A: Rabbi Brezak gives the following powerful suggestions for getting our children involved and interested in this auspicious time of year. I have heard incredible feedback about his method, even from parents whose children were not very interested in anything religious at all. It entails having a series of three discussions with the children over a short period of time, either at each Shabbos seudah on the Shabbos before Rosh Hashanah, or during the week, whenever is best for you. For each discussion, you should be prepared with a special or big treat they don’t usually get, which you will give them when they are all sitting. The health-conscious can give a healthy treat, but it should be a special one.
In the first discussion, tell them that they have given Hashem so much nachas this year. Start “counting” it up with them, approximating. (If this is done during the week you can use a calculator.) How many times did they daven this year? How many times did they say Shema? How many Shabboses did they keep? How much Torah did they learn? As each word of Torah brings tremendous nachas to Hashem, it’s pretty much impossible to count. How many brochos did they say? How many Amens did they answer? These are all things you can get some sort of number for.
After this, tell them that all that doesn’t even take into account all the times they were respectful, kind, thoughtful, and caring… Neither does it include the times they refrained from speaking lashon hara, the times they told the truth… Tell them that all this brings Hashem so much nachas, and that He is so proud of them. Finish by saying that they have also given you (the parents) so much nachas, and that you are extremely proud of them.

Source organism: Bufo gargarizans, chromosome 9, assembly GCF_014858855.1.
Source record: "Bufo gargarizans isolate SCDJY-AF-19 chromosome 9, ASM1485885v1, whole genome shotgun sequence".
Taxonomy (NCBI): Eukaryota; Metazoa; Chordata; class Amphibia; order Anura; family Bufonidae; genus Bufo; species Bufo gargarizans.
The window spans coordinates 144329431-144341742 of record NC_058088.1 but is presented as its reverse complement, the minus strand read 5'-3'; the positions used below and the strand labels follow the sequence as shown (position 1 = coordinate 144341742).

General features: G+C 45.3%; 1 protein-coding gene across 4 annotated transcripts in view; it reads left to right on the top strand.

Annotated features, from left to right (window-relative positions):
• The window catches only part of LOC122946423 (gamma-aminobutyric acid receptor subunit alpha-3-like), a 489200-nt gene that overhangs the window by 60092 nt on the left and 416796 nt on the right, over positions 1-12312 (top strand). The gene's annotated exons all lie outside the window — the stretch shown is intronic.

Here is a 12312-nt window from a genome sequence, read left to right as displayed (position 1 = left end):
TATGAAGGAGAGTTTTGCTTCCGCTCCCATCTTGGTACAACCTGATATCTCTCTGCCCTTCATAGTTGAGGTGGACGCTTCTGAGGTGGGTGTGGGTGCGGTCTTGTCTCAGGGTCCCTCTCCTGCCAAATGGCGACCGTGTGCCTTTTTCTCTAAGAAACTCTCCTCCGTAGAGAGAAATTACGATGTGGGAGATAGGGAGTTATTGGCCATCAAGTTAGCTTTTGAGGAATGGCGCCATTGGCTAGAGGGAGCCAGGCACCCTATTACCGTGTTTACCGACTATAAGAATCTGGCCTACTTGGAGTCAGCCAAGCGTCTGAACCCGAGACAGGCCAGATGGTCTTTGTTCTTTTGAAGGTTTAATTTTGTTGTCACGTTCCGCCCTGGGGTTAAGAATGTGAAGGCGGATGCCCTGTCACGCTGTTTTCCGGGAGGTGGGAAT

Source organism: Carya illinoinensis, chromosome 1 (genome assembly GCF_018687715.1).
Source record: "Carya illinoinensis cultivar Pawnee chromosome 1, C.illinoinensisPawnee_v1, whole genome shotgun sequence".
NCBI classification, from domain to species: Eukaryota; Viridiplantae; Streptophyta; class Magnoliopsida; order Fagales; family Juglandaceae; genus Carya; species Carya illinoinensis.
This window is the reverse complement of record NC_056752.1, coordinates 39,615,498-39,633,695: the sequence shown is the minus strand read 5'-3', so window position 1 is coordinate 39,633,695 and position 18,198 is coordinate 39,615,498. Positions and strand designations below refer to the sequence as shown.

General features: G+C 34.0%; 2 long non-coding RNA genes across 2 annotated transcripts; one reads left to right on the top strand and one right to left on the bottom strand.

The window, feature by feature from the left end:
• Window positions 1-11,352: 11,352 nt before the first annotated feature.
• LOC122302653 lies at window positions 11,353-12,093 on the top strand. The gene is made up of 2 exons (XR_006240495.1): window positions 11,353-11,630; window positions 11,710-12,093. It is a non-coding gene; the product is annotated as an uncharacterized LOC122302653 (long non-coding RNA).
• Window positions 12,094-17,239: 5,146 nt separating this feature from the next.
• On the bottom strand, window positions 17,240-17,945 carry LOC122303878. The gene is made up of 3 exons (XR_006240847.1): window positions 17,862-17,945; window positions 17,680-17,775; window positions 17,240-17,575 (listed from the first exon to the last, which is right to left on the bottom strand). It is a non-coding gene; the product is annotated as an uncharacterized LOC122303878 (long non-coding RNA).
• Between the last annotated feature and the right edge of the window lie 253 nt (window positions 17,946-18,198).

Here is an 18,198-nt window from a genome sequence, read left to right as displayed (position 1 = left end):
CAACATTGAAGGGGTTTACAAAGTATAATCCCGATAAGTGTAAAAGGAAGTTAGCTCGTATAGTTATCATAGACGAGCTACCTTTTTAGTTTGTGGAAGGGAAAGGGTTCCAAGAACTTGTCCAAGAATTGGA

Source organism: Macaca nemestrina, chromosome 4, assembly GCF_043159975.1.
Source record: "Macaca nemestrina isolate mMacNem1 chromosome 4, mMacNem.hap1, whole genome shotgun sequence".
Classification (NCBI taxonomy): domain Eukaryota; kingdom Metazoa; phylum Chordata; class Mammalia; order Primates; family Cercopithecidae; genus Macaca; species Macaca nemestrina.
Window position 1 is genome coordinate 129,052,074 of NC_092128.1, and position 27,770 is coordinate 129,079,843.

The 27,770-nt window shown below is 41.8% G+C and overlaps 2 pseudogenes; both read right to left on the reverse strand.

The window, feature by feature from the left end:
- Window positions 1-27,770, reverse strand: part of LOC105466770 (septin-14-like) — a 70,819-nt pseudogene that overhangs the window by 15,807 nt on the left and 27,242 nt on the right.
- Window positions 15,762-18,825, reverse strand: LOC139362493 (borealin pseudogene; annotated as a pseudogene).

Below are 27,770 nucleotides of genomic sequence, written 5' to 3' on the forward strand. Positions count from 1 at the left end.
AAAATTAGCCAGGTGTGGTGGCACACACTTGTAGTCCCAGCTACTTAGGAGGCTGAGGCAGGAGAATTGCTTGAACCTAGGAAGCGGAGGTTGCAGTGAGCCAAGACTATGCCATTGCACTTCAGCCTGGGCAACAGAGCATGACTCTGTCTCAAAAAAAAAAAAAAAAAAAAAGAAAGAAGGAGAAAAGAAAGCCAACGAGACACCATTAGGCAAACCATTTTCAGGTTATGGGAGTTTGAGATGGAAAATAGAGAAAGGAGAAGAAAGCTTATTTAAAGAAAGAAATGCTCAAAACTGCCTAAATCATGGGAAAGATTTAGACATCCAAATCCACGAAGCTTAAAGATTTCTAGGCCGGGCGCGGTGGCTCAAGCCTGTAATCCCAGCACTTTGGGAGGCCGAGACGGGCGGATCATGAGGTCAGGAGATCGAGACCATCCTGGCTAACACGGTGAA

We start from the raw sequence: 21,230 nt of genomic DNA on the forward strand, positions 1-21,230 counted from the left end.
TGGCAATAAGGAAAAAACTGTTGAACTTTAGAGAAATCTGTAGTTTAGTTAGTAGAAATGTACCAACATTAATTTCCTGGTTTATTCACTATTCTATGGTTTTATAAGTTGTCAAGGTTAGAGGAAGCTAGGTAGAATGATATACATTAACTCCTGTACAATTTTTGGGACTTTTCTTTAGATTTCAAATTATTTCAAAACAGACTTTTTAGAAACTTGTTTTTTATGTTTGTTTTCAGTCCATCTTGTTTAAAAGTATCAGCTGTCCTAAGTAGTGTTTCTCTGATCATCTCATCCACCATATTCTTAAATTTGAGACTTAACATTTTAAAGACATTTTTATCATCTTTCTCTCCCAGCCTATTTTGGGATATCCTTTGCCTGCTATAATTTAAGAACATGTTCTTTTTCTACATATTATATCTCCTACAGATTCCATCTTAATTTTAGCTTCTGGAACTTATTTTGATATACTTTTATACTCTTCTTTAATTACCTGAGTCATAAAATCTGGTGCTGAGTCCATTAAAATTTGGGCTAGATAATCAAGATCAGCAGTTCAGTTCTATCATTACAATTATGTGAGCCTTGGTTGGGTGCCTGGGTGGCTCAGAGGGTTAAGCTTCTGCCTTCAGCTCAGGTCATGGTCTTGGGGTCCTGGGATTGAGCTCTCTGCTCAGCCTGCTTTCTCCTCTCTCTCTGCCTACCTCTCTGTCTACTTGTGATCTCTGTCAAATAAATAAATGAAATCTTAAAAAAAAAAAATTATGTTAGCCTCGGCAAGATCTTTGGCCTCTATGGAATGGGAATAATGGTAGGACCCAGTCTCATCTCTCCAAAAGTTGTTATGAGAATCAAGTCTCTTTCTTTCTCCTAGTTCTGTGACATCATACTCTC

For the second discussion, tell them that now that we’ve counted how much nachas we’ve given Hashem, let’s count how much Hashem has done for us.
Ask them how many taffies did they have this year? How many sour sticks? How many gummies? Cookies? Ice cream? Pizza? Hot dogs, hamburgers, french fries? (Here too, the health–conscious can substitute.) Move on, and ask how many presents they got this year? How many new toys, books, games? How much new clothing, shoes? How many trips did they go on? Did they play in the snow? Did they go swimming?
Now — time for a fun exercise! Choose one child (they can all have a turn if they want, of course) and give him a task to do, such as turning on a light, drinking from a water bottle, picking up a toy from the floor….without using his hands! Have fun. When they’re done, start counting again. How many times did they use their hands this year? The number could be in the thousands — just in one day!
Describe the blessing of eyes, ears, nose, mouth, hands, feet — a body that works without them even having to think about it or do anything! Conclude this discussion by saying how thankful we are to Hashem for giving us all of this good.
Start off the last discussion with a question. We say Ki laShem haMelucha, u’moshel bagoyim, “To Hashem is the Kingdom and He rules over the nations”. What is the difference between a king and a ruler? Let them offer their suggestions, commending them for their thoughts. Then tell them the answer. A king is someone who is crowned — the people desire that he should lead them. A ruler is someone who rules people that don’t want to be ruled — they are not willing participants. We Jews chose Hashem, and He chose us. We love Him, and He loves us. We want him to be our king. The other nations refused, they didn’t want to accept Hashem, and so He rules over them without their consent.
Explain that the biggest thing that we can “do” for Hashem is to crown Him our King. How do we do that? By trying our best on Rosh Hashanah to be nice to our family. By davening, even a little; even without a siddur or machzor, just using our own words. We can do this by thinking, before we perform our good deeds, that we are doing them in order to make Hashem our King willingly and lovingly. Children’s prayers are particularly powerful. Tell them this, and tell them to daven hard for what they want. And ask your children to please daven for you as well.
I wish all of you a kesiva vachasima tovah, and that you may see much success and satisfaction in your parenting this year.